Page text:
Giving us a number of interlinked enterprises on the Bodnant Estate, and all of them controlled by The Hon Michael McLaren QC. Invariably, with such an arrangement, there will be trading and lending between the different entities.

For example, that document I linked to earlier tells us that by January 2013 Furnace Farm Ltd owed Michael McLaren £4,969,122. By 31.01.2014 it’s up to £5,997,109. On 31.01.2015 it’s down a little to £5,862,901. A year later there is no specific mention of McLaren but the amount owed to all creditors has increased from £6,804,203 in 2015 to £7,921,963. By 2017 the figure is up to £8,981,591.

In that final financial statement we are also told that Furnace Farm Ltd lost before tax £1,497,444, up from £1,088,324 the previous year.

Just as well the company had a grant of £6.5m.

The problem with assessing how the grant was spent is that Furnace Farm Ltd is much more than just The Welsh Food Centre. For it also includes accommodation, at the farmhouse. In fact, the Estate offers plenty of accommodation.

And let’s not forget the National Beekeeping Centre of Wales.

To complicate the picture further, when I went to the Welsh European Funding Office (WEFO) website I could find nothing for either Furnace Farm Ltd or Bodnant Welsh Food Centre.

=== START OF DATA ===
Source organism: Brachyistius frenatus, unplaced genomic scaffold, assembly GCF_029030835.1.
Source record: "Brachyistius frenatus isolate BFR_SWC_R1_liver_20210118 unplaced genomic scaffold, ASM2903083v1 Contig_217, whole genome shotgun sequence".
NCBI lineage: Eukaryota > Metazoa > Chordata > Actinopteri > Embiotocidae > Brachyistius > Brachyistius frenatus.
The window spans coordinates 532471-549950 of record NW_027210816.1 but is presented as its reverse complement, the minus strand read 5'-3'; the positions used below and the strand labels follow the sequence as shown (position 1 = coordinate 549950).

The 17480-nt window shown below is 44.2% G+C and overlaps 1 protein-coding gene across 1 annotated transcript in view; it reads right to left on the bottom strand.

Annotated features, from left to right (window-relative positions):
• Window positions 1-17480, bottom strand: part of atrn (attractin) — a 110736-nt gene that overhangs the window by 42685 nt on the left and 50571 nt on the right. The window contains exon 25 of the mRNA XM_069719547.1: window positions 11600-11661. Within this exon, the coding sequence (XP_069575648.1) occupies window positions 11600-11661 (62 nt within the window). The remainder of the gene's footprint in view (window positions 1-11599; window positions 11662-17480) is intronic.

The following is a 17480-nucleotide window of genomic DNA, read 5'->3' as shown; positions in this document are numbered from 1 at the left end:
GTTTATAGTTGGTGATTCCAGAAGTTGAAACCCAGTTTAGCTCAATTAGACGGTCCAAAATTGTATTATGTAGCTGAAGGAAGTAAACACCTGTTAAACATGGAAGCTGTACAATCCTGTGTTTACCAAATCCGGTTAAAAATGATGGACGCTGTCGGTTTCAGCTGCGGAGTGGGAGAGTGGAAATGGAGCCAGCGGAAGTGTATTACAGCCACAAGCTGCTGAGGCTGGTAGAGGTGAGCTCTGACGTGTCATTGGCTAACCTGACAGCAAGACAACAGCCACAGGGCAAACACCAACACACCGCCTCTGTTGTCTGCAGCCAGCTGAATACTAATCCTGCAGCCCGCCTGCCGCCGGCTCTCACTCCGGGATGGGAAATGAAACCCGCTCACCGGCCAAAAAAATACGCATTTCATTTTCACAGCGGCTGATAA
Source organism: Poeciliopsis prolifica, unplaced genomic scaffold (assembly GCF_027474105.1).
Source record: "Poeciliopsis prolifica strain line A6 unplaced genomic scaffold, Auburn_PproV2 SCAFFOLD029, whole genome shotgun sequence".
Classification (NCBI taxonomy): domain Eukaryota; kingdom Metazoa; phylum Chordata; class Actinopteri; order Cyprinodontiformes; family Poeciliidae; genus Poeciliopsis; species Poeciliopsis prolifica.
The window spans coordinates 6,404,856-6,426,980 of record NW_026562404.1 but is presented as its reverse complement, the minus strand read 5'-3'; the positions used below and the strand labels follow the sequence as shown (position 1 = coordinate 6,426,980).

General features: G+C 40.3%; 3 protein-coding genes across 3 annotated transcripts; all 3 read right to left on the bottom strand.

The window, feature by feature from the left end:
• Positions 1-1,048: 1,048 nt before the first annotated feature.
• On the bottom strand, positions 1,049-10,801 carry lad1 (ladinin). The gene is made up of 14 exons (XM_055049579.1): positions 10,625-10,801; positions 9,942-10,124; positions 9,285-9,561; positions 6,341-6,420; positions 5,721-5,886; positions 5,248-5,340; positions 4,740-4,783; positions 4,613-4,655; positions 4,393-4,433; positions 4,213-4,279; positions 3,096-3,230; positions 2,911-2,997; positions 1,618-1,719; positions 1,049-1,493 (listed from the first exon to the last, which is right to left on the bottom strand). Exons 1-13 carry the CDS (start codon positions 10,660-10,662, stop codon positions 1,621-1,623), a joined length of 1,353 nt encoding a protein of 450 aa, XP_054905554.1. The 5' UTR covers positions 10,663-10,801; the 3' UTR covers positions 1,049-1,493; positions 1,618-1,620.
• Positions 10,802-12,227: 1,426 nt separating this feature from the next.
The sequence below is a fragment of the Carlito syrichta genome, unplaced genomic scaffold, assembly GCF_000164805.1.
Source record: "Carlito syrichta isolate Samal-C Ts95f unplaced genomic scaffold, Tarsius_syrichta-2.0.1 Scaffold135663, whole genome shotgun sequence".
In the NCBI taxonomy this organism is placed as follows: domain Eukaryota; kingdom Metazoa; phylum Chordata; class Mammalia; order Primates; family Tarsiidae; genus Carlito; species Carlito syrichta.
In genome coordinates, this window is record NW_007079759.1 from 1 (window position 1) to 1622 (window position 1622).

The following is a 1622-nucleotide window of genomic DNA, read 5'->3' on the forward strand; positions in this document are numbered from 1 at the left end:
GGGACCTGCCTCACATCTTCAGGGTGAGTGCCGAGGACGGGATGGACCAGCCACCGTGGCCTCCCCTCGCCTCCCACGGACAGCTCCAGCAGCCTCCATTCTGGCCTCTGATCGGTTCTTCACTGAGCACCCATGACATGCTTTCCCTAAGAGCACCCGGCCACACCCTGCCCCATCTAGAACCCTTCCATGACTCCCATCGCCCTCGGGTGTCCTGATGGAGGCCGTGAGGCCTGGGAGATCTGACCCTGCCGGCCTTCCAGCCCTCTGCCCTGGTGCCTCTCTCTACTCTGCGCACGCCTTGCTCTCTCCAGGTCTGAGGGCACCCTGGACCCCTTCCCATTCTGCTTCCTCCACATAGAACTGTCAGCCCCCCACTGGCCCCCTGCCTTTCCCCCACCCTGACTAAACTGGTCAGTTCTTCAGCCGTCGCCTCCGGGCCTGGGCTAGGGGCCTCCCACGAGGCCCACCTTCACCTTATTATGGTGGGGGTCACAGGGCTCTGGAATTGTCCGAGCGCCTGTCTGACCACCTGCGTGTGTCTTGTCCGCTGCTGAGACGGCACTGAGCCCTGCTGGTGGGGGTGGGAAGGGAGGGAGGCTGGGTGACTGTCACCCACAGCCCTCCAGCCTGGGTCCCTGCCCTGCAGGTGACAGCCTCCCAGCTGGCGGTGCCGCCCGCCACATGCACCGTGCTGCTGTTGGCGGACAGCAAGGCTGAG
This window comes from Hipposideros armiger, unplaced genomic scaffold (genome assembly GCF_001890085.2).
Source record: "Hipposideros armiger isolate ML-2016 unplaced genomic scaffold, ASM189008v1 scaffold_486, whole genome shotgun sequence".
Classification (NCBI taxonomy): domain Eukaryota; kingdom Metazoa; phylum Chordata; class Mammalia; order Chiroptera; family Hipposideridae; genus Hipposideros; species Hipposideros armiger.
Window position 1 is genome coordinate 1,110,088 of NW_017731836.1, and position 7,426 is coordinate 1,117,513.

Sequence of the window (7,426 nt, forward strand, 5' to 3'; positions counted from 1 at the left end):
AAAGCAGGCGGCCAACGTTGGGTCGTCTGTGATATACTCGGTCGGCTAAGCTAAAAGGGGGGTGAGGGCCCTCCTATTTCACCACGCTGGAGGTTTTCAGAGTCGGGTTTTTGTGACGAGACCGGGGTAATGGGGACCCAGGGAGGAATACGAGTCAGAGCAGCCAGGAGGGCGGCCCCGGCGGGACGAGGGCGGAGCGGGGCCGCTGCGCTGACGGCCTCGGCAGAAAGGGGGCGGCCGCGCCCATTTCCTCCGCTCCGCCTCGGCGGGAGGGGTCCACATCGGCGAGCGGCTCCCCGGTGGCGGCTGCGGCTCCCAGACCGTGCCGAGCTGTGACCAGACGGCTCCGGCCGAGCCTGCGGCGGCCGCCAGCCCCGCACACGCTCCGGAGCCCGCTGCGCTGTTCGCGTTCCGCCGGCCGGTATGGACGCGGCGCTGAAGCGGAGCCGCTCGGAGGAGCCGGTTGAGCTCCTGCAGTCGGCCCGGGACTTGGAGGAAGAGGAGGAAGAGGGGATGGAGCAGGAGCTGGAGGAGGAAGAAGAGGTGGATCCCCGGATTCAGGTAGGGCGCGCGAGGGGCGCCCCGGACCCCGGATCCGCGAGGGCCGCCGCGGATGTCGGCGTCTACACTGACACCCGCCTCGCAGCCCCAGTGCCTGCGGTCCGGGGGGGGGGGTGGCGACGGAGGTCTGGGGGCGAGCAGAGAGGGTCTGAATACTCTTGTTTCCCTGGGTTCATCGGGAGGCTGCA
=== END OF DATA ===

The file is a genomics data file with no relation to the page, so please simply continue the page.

So eventually I telephoned WEFO, and I was surprised to learn that the name of the project was in fact the Centre of Excellence for Welsh Food, a name I have not seen used.(But I am only too familiar with this practice for making it difficult to make enquiries.) Here are the details

So the question becomes – on what was the £6,444,107 spent? And after going back to WEFO I was told that, “Furnace Farm Ltd received funding of £237,032 from the Processing and Marketing Grant scheme . . . enabled the company to erect a new bespoke building complex . . . “.

So that’s £6,681,139, and counting?

The document I’ve linked to reads: “Centre of Excellence for Welsh Food The adaptation of abandoned farm buildings for economic use . . . 5 minutes from the A55 . . . private investor is providing 50% of the costs . . . project aims to create a retail outlet for local products, catering facilities for innovation with local food and a culinary school.”

Bodnant Welsh Food Centre, image courtesy of Business Leader, click to enlarge

The mention of “abandoned farm buildings” being adapted “for economic use” may refer to the farmhouse I mentioned earlier, now being used as a holiday let, rather than having anything to do with food excellence.

The latest update tells us that the new owner of the food centre, who plans to re-open on February 1st, and is said to be leasing the buildings from the McLarens, told the Daily Post: “It (Bodnant Welsh Food Centre) has been poorly run and we want to bring it back to what it was . . . with genuine authentic local produce in the shop . . . We can’t get away with charging a premium for something you can pick up in the supermarket.”

How very true. But then, if civil servants and/or politicians want to give someone millions of pounds to spend on property he already owns, then whether a retail outlet succeeds or not may be of little consequence in the bigger scheme of things.